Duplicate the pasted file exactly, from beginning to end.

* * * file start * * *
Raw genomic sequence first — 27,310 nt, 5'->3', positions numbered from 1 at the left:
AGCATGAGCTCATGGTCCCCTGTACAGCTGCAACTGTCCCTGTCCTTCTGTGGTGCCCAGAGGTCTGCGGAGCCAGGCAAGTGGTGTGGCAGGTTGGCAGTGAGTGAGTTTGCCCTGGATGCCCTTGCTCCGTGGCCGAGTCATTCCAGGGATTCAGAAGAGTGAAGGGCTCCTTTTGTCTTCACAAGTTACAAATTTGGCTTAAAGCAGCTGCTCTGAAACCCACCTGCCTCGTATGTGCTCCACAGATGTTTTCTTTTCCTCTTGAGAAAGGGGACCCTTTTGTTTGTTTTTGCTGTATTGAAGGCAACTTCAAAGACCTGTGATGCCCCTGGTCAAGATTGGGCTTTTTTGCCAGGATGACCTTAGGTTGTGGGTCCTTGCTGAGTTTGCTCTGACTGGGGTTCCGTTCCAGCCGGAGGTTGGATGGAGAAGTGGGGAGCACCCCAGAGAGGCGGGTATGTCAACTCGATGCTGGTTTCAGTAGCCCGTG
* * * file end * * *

Raw genomic sequence first — 27,310 nt, 5'->3', positions numbered from 1 at the left:
AGCATGAGCTCATGGTCCCCTGTACAGCTGCAACTGTCCCTGTCCTTCTGTGGTGCCCAGAGGTCTGCGGAGCCAGGCAAGTGGTGTGGCAGGTTGGCAGTGAGTGAGTTTGCCCTGGATGCCCTTGCTCCGTGGCCGAGTCATTCCAGGGATTCAGAAGAGTGAAGGGCTCCTTTTGTCTTCACAAGTTACAAATTTGGCTTAAAGCAGCTGCTCTGAAACCCACCTGCCTCGTATGTGCTCCACAGATGTTTTCTTTTCCTCTTGAGAAAGGGGACCCTTTTGTTTGTTTTTGCTGTATTGAAGGCAACTTCAAAGACCTGTGATGCCCCTGGTCAAGATTGGGCTTTTTTGCCAGGATGACCTTAGGTTGTGGGTCCTTGCTGAGTTTGCTCTGACTGGGGTTCCGTTCCAGCCGGAGGTTGGATGGAGAAGTGGGGAGCACCCCAGAGAGGCGGGTATGTCAACTCGATGCTGGTTTCAGTAGCCCGTG